Jesus and His disciples crossed the Sea of Galilee again in our last visit with Him. Today He and His disciples have made it all the way to Caesarea Philippi. This was probably a couple of day’s journey, from looking at the map. It was at the northern end of the Jezreel Valley. I find myself, once again wondering what happened on that trip and in between the “then” and “now” in Matthew’s story. I realize that the bible would take up a storehouse if everything that Jesus did and said while on Earth was recorded. Also, as with most of our lives, there would probably be a lot of mundane minutia in such a detailed account. I suppose the writers simply skipped to the good parts in their stories. I know I do when describing my life. This account is another VERY monumental happenings in Jesus’ travels.
Jesus had a question in His heart that He wanted answered. As God, He could have simply known the answer by looking in each heart. But He wanted to hear the answer out loud. Is it possible that He wanted the OTHER disciples to hear the answer out loud? Was He using the Q&A session as a faith builder for the whole group?
The first question Jesus asked was, “Who do people say that I am?” Matthew doesn’t tell us who answered this question. I wonder if more than one of His disciples threw out answers. Their responses were John the Baptist, Elijah, Jeremiah, or one of the other prophets. I wonder where they heard these comparisons bandied about. Herod thought Jesus was John the Baptist raised from the dead. Did the Pharisees and Sadducees believe He was one of the prophets? Jesus was believed to be a reincarnation one of the greatest prophets in Israel’s history. The people did not count Him as a minor prophet.
Now for the $64,000 question, “But who do you say I am?” (verse 15). I am not surprised that Peter was the one to answer. He seemed to be the unofficial spokesman among the disciples. He was also not afraid of taking a risk or making a mistake. He was the only one to even ask to get out of the boat. Peter replies with divine revelation knowledge; “You are the Christ, the Son of the living God” (verse 16).
Was Peter’s response immediate? Were the disciples contemplating this question for a few seconds or minutes before Peter pipes up? What was running through Jesus mind while He waited for the answer?
Jesus is not surprised by Peter’s answer. He informs him immediately where this information came from. I wonder if Peter recognized the significance of Jesus’ response. Peter, a simple fisherman, heard directly from God. Peter didn’t have to wonder if what he had been thinking was correct. Jesus confirmed what Peter knew in his heart. Peter’s vocalization and Jesus’ response, informed (or confirmed) Jesus’ identity for the rest of the group.
Jesus addresses Peter personally for the rest of our reading. Did Jesus’ words to Peter fill him with pride or humble him? I tend to believe that Peter became puffed up and prideful as a result of Jesus’ commendation. Mark 8:32 Peter actually takes Jesus aside and rebukes Him for foretelling His death. Mark’s gospel has this event immediately follow Jesus’ commendation of Peter’s answer.
The statement Jesus made regarding “building His Church on the rock brings” a lot of controversy. I am NOT an expert and will not even try and convince you of Jesus’ exact meaning. I will however offer my opinion and you can take it for what it is worth.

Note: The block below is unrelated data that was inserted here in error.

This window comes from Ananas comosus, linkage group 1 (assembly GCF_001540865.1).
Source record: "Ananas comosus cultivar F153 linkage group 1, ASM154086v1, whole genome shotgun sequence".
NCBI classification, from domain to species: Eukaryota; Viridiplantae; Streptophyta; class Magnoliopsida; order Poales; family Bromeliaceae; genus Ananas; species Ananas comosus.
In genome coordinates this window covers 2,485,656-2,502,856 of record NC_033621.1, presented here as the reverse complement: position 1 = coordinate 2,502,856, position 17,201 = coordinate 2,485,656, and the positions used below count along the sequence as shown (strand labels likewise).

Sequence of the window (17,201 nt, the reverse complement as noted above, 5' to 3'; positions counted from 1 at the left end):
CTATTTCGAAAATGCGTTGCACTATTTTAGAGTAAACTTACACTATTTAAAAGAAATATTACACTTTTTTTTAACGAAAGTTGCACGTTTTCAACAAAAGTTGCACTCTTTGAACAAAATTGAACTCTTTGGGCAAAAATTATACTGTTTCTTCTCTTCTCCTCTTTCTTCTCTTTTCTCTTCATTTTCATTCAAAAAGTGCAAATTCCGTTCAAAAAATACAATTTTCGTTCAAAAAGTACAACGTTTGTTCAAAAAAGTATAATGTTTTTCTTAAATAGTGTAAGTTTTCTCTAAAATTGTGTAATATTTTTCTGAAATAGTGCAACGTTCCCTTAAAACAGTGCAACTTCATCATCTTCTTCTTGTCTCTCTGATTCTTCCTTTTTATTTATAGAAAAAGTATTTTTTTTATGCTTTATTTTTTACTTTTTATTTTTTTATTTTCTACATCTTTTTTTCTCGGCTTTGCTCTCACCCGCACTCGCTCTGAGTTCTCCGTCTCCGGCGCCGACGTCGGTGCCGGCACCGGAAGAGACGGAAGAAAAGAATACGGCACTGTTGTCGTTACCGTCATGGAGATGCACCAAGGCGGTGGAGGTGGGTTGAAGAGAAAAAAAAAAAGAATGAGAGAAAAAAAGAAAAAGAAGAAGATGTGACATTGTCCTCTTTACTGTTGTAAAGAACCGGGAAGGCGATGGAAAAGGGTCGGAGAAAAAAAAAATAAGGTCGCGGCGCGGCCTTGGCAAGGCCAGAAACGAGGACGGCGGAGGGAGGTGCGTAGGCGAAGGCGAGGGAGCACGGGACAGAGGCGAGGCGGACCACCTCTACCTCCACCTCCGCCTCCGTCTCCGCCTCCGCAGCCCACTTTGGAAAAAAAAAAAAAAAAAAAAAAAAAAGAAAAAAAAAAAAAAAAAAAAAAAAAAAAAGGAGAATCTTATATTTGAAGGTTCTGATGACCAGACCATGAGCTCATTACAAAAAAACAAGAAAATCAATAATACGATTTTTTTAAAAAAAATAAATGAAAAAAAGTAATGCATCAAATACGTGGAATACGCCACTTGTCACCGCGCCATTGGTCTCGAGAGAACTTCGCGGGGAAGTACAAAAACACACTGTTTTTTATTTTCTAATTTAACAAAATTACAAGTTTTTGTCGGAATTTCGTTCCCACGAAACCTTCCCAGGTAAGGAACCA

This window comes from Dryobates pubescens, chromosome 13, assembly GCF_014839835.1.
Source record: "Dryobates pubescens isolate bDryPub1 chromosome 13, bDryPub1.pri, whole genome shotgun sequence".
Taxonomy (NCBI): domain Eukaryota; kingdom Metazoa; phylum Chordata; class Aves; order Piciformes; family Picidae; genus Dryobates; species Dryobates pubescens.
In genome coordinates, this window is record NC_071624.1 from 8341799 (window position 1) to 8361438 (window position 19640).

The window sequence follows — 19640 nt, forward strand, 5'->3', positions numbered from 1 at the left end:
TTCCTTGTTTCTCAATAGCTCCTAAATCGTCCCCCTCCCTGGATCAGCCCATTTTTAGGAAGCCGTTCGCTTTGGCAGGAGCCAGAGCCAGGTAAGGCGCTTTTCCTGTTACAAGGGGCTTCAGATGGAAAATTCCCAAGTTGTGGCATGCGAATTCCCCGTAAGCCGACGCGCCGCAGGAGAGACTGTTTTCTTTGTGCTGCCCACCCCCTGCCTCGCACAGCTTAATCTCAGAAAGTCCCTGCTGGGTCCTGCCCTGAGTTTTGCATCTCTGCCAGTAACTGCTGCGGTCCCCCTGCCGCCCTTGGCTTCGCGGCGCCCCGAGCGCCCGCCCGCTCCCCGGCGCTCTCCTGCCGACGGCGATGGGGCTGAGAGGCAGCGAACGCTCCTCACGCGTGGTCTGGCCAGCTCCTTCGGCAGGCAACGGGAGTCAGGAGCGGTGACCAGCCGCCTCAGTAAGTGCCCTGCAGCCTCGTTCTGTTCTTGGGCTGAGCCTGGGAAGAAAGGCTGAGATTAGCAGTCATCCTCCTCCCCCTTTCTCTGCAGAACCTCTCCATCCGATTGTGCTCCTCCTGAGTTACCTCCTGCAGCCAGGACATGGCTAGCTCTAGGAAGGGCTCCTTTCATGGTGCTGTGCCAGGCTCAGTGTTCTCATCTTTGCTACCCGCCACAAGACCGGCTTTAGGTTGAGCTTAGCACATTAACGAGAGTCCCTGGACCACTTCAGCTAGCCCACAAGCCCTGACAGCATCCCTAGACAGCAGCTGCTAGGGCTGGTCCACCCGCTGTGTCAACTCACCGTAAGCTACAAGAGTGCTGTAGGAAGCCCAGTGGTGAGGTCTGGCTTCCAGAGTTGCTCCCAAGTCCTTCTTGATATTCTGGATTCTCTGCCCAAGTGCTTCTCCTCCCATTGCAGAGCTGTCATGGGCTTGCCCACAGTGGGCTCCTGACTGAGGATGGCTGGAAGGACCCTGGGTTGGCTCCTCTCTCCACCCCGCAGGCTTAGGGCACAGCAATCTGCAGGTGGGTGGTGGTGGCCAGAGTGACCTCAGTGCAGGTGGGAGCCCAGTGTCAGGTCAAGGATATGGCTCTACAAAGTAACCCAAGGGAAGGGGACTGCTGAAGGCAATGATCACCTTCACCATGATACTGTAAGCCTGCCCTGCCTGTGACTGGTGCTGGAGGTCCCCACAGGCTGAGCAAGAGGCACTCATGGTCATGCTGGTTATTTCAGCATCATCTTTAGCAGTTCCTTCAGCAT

Peter has just confessed that Jesus is the Son of the Living God. That belief is THE cornerstone, or rock, for salvation. In John 3:16, belief in Jesus as God’s Son is all that is listed as a requirement for salvation and eternal life.
I believe Peter is also being addressed as the speaker and receiving prophecy directly from Jesus that he will be a vital part of building the group who will eventually believe the same truth that Peter received directly from God. Peter himself is not the foundational piece of the unborn church, but he will be used by God in its birth. In fact Peter preached the first sermon following Pentecost, which was essentially the birth of the church.
The Church, founded on the knowledge of Jesus being the Son of the Living God, will be able to stand against anything Satan can throw at it. The gates of Hell will NOT prevail against it. Nothing Satan does can change the fact of who Jesus was, is, and forever will be.
Peter did not become “super saint” that day, as evidenced by the many problems he got into during the rest of his recorded history. His denial of even knowing Jesus is a perfect example of Peter’s fallibility. He is also confronted by Paul in Galatians 2:11-13. Peter remains Peter, one of Jesus’ beloved disciples.
Father God, thank You for plainly stating for ALL of us Jesus’ exact heritage. Peter’s statement, in its direct simplicity, leaves no room for discussion. That statement draws a line in the sand, and those who step across that line of belief receive You and all You have to offer. Thank You for establishing Your Church so long ago. Thank You that no doctrinal disagreement, no law passed, and no invention of man can destroy the work Jesus completed. NOTHING Satan can do about it. His history is written in stone.
Thank You Lord for allowing me to be part of Your body of believers. You don’t put labels on us. Please help me see You beyond all the labels. Help me demonstrate Your love, regardless of doctrinal divisions. You drew only one “line in the sand.” Help me see only that one and no more.